Wednesday, 3 January 2018

The London & Birmingham Canal

Looking at a modern canal map you might wonder why Birmingham and Coventry are not linked directly by a canal. You can get from city to city but only by a round-about way using the Birmingham and Fazeley and Coventry Canals. However in 1828 there indeed was a proposal which could have directly linked the two cities.
The proposed London and Birmingham Canal was an attempt to shorten the distance between the two cities. It was a proposed link from the Oxford Canal at Brinklow, passing through Coventry and then linking up to the Stratford Canal. According to a map of the proposed route [1], the canal would have been 18 miles /29 km long and as well as being a shorter distance for freight to travel between the two cities would also have reduced the number of locks that needed to be travelled through from 51 to 15.

This was an important consideration as the existing canal network was not designed with trade between Birmingham and Staffordshire to London in mind [2]. The number of locks that needed to be navigated through, especially at the already overloaded Farmer's Bridge Locks between Birmingham city centre and Aston [3], was considered an impediment in trade and progress and could be greatly reduced by the new canal [4]. The new canal could also be the same width as the Grand Junction Canal to allow more goods. In theory larger barges would be possible too though the narrower Stratford (and other Birmingham Canal Navigation) canals meant that the larger barges would not have got through to the big city.

The map unfortunately does not say exactly where the new canal would have joined the Stratford however it would have linked up to the canal at it's summit [5] so somewhere before Lapworth. The new canal would have passed the Grand Junction (now Union) near Knowle (but not had a link to the canal though that would presumably have been added at a later stage) which perhaps indicates the link to the Stratford Canal would have been at somewhere such as Dickens Heath.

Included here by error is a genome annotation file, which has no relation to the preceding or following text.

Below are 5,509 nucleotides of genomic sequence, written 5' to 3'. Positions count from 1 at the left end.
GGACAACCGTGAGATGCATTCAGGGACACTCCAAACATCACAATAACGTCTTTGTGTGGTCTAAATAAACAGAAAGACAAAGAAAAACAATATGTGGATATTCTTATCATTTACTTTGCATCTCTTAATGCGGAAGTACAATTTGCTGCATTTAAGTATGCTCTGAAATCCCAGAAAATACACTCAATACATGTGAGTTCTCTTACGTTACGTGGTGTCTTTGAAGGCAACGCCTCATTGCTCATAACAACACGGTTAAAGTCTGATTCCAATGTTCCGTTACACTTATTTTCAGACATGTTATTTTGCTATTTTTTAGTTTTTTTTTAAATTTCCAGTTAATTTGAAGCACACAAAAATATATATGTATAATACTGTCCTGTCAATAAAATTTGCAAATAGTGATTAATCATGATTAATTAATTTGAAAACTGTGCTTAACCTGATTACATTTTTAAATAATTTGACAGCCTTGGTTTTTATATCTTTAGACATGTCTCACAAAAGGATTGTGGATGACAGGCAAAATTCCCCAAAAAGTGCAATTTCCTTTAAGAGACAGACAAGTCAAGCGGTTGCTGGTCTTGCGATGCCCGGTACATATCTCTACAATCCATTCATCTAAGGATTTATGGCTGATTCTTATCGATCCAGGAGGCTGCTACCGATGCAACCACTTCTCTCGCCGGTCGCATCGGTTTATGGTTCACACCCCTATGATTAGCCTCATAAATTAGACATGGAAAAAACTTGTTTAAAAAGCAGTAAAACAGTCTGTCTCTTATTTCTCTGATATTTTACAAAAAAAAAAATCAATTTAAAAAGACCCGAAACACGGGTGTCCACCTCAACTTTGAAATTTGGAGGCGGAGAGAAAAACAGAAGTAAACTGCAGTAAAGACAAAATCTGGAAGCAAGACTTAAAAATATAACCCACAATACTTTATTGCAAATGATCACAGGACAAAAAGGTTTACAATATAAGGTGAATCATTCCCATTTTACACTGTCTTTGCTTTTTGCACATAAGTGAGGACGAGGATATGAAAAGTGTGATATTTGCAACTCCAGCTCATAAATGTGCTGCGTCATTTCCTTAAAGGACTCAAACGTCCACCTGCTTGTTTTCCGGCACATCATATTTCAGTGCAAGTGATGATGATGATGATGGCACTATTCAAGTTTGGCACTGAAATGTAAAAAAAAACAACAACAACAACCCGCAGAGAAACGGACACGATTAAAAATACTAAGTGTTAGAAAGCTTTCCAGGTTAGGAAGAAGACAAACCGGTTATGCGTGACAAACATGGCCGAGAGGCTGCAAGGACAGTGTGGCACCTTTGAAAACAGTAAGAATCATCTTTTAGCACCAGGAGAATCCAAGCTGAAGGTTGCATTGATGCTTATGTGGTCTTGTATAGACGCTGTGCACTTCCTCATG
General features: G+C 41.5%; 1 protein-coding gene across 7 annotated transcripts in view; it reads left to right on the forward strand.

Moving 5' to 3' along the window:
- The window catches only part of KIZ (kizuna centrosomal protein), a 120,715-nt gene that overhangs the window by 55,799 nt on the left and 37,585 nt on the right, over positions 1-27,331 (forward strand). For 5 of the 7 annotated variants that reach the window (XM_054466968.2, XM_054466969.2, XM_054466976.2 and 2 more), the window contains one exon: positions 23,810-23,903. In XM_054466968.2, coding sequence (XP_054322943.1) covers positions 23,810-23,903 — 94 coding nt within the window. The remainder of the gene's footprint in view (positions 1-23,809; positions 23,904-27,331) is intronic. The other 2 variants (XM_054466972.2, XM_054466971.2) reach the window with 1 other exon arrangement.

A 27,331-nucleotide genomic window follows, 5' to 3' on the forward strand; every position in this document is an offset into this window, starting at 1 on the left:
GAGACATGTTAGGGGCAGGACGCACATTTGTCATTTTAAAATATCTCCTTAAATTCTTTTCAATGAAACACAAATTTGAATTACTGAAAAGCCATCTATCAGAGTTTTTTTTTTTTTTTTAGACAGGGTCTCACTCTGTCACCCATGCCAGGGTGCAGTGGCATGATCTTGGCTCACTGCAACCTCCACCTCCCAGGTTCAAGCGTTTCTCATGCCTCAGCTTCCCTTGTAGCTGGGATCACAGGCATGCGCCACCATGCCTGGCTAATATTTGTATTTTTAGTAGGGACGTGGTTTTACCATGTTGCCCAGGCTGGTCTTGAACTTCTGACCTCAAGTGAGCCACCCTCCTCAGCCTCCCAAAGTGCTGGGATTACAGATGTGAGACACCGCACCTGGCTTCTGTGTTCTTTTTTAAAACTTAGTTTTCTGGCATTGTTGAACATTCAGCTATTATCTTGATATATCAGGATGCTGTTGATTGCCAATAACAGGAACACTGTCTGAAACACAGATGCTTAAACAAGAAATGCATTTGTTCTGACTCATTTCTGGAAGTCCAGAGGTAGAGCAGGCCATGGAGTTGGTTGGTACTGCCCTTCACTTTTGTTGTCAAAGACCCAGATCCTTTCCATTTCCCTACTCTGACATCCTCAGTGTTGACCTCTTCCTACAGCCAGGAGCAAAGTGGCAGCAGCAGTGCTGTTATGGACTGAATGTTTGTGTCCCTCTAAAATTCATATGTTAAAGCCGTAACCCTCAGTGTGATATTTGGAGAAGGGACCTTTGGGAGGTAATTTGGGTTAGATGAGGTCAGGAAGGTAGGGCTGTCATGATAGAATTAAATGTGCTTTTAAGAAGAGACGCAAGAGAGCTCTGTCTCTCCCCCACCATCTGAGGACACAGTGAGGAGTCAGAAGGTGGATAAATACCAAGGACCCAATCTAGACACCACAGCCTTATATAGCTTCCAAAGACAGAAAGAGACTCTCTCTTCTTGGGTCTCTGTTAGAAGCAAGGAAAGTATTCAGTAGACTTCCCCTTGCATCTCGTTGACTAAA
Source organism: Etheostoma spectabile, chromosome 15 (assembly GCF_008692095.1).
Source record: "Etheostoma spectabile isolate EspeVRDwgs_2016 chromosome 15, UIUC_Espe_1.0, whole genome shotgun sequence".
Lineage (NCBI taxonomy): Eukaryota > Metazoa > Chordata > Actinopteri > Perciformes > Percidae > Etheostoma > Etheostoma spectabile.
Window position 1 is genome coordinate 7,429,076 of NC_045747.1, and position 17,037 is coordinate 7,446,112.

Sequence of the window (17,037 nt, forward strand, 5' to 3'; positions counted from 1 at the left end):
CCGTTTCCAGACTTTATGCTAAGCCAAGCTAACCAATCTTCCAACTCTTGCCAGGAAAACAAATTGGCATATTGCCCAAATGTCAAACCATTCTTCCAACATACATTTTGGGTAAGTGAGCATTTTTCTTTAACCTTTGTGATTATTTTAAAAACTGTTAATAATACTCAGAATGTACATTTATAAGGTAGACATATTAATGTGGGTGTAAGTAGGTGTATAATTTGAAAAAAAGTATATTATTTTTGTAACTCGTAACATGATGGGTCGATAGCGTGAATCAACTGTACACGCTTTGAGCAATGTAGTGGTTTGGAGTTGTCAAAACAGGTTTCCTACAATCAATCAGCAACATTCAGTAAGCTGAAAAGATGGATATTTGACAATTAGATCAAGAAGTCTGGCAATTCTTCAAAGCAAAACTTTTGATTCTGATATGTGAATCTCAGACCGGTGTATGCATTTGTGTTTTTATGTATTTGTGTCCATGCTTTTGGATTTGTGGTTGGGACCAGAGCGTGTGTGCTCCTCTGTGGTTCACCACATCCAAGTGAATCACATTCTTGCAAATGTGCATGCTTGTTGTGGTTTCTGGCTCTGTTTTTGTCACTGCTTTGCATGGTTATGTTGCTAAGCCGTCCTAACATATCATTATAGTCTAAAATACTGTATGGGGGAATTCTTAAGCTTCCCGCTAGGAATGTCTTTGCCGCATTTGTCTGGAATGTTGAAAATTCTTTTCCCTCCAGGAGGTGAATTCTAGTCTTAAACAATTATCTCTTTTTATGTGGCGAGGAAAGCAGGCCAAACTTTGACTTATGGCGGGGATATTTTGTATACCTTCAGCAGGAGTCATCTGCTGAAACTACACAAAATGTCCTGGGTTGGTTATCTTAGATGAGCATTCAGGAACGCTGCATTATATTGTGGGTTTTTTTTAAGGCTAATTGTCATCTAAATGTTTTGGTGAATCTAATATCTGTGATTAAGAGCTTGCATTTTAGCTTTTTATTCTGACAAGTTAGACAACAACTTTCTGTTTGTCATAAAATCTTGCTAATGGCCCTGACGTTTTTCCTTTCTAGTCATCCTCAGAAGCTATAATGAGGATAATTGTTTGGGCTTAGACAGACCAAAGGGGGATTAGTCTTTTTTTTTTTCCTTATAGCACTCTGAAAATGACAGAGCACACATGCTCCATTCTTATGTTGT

The proposed canal project was rejected by investors as it was found to have little substance behind it [6]. What killed the project off were objections from a land owner whose land the canal would have traveled though [7]. A number of other proposals for a canal along this route for example one by Thomas Telford were considered but all came to nothing, probably because the age of canal building was ending. By 1828 the canals were coming under competition from the railways which were the "sexy" new technology and people were desperate to invest in it (and often lose their investment). It may have been that if the canal had been proposed a couple of decades earlier the land owners' objections could have been overcome.

One interesting byproduct of the project was that although nothing came of the idea it did benefit the Stratford Canal. At the time they were being charged high coal tolls by the Warwick Canal for through traffic but the project was sufficiently threatening to the Warwick Canal company to push them to reduce the coal tolls (8). Its a shame the canal was not built as the canal would have been a very useful link-up between canals in that area of the midlands.

Grand Union Canal near Hatton and Shrewley

[1] Stratford Birthplace Trust Record Office (SBTRO) DR 18/16/3
[2] Cubitt W., Description of a plan for a central union canal which will lessen the distance and expense of canal navigation between London and Birmingham, etc., 1832, p3
[3] Hadfield C. and Norris J., Waterways to Stratford (David and Charles, 1968) p99
[4] Telford T. Life of Telford v1 Issue 1838 p268
[5] Hadfield and Norris p99
[6] Ward J.R., The finance of canal building in Eighteenth-century England (Oxford University Press, 1974), p86
[7] Telford p268 
[8] Hadfield and Norris p84